Thomas G. Casey explores our cultural infatuation with the Leonard Cohen song and its many iterations:
Right now there are about 200 cover versions of the song available in various languages. ... How did a song with so many biblical references (none of which refer to the New Testament) become ubiquitous? How did a lyrical, slow-moving tune become popular in an era when aggressive percussion and insistent drum-beats power pop songs? Why has the song been used to create atmosphere and mood in the soundtracks of many movies and TV shows? Why can’t people get enough of it? ...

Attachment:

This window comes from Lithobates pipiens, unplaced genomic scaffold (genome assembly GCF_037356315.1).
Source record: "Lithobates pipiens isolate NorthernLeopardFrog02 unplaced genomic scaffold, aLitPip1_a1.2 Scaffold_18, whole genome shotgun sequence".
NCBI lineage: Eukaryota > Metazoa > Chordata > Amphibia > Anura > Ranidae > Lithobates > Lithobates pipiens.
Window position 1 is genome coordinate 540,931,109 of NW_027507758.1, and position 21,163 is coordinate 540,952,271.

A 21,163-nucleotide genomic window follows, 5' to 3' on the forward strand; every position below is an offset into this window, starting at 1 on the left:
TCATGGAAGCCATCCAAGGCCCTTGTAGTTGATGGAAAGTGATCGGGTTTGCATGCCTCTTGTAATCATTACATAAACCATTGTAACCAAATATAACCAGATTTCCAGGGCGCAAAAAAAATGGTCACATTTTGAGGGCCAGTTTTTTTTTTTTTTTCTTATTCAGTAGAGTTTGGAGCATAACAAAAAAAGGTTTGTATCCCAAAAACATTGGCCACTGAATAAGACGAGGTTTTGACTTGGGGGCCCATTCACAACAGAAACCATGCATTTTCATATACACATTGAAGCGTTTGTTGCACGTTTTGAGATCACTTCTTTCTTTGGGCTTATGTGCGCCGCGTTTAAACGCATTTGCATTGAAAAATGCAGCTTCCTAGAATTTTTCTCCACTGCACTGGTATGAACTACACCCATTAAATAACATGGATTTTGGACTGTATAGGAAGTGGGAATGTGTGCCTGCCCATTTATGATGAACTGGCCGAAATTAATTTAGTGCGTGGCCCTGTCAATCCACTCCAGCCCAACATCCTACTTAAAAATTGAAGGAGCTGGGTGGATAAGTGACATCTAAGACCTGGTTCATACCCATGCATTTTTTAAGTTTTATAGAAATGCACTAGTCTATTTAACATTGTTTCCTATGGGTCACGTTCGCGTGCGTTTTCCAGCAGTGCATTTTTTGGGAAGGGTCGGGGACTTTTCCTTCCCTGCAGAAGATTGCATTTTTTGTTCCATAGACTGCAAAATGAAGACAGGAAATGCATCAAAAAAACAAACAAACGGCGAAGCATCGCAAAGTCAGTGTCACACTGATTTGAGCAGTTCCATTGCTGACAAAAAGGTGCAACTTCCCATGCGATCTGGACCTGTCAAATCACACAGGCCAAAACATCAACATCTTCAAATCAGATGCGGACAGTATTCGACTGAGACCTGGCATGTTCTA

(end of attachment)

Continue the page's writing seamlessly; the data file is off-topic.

One reason that “Hallelujah” appeals is that it gives voiceand songto the spiritual hunger of millions who find it difficult or impossible to identify with orthodox expressions of their longings.
This song expresses their human fragility and their desire to be released from the shallowness of our age, which offers substandard spiritual fare. They search; they desire to reconnect with the transcendent, even though their search is often handicapped by an astonishing spiritual inarticulateness. The danger is that a lack of spiritual anchors will condemn them to aimless drifting or submersion in the inescapable sameness of a culture for which all forms of spirituality are of equal indifference, a culture not rooted in the definite contours offered by religious faith.